The machines are taking over, haven’t you heard? For all the legitimate concerns about Artificial Intelligence (AI) being used to generate deepfakes or write student essays, many of these AI tools can help us be more efficient and tackle repetitive or mundane tasks so that we can focus on far more interesting problems and things that we enjoy. This post focuses on newer natural language generative AI tools, specifically ChatGPT, which has been very much in the news.
QueBIT has been experimenting with tools like ChatGPT in the “labs” and one of the things I have been interested in evaluating is whether ChatGPT can help us be more productive with Planning Analytics (PA) / TM1. PA’s technology is unique in many ways, and it continues to solve all sorts of business problems new and old, even after over 20 years of existence. PA has fast Extract, Transform, and Load (ETL) capabilities with Turbo Integrator (TI) and a Rules/Feeders syntax that allows you to succinctly define complex, real-time calculations in multidimensional PA models. But both TI and Rules are often quite challenging to understand and master for PA developers: in a series of blog posts, I try to see if ChatGPT can help us be more productive when working with TI scripts!
For this introductory post, let’s talk about where this idea came from. Over the last few months I have been experimenting with the following generative AI tools to see where they might (or might not) be helpful to our consulting services and software development teams at QueBIT. I have specifically been reviewing the following:
GitHub Copilot generates software code suggestions by analyzing surrounding code and code comments. Nobody likes having to search for or rewrite the same block of code to read a selection of data from a CSV file into a data frame, and tools like this can provide a big productivity boost to programmers using practically any language!
ChatGPT provides human-like responses to all kinds of human questions. It can be helpful when trying to understand or explain difficult concepts in simple terms, for instance: “Explain what a floppy disk is as if I were a child?”. It can also be used to organize our thoughts and other information in a way that helps us more quickly write things like emails (or even blog posts!). ChatGPT will rarely give you the same answer to the same question, and you can ask it to tailor specific parts of its responses.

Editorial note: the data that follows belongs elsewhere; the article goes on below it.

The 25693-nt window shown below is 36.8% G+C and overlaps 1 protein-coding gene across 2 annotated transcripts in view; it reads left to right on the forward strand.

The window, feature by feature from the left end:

The benefits of GitHub Copilot were obvious to me after using it for a couple weeks in a trial-- I would encourage people who write code using one of the supported development environments (including users of Python and TM1Py!) to give it a try. GitHub Copilot has its origins in technology from OpenAI, the same company behind ChatGPT, so it’s no surprise that if you ask ChatGPT to “Describe what this code is doing?” and paste in some code or a link to a code module that ChatGPT will do its best to give you a detailed description of what the code does. ChatGPT’s response to that exact question for the TM1Py “cube_load_data_from_csv.py” sample follows:
This is exciting! ChatGPT clearly knows something about Python code, and it even intuited that the “config.ini” file had credentials for an “IBM Cognos TM1 server” despite that not being explicitly stated anywhere in code or code comments.
What else do you know about PA, ChatGPT?
The technology behind PA has been existence since the 80’s, so ChatGPT’s lack of knowledge after 2021 is of no concern here. The answers you get to PA questions are, overall, pretty accurate, but it does occasionally come up with some things that are totally false:
- Who Created TM1?
- What language is Turbo Integrator based on? After asking ChatGPT to provide a sample TI script to update a value in a cube, it generated something that was clearly not valid TI script. I then asked ChatGPT to tell me what language its sample TI script was written in and ChatGPT responded with this:
What you are seeing in these responses from ChatGPT are examples of the phenomenon of AI “hallucinations.” Interestingly, ChatGPT has since “learned” that it was wrong about Turbo Integrator supporting VBA, but at the time of writing ChatGPT remained very confident about its false TM1 origin story even though the “creator” names it proffers often change with each new chat.
ChatGPT is designed to learn from new information, so if you correct it when it makes mistakes it should, over time, automatically improve its responses to the same sorts of questions. ChatGPT, incidentally, can correctly answer PA trivia questions like “What does TM1 stand for?” and “Was there ever a TM2?”.
In the next post in this series, we’ll look at whether or not ChatGPT can understand TI script. If you are interested in learning more about some of the tools discussed here or how to leverage other kinds of AI and automation tools in your business don’t hesitate to contact us!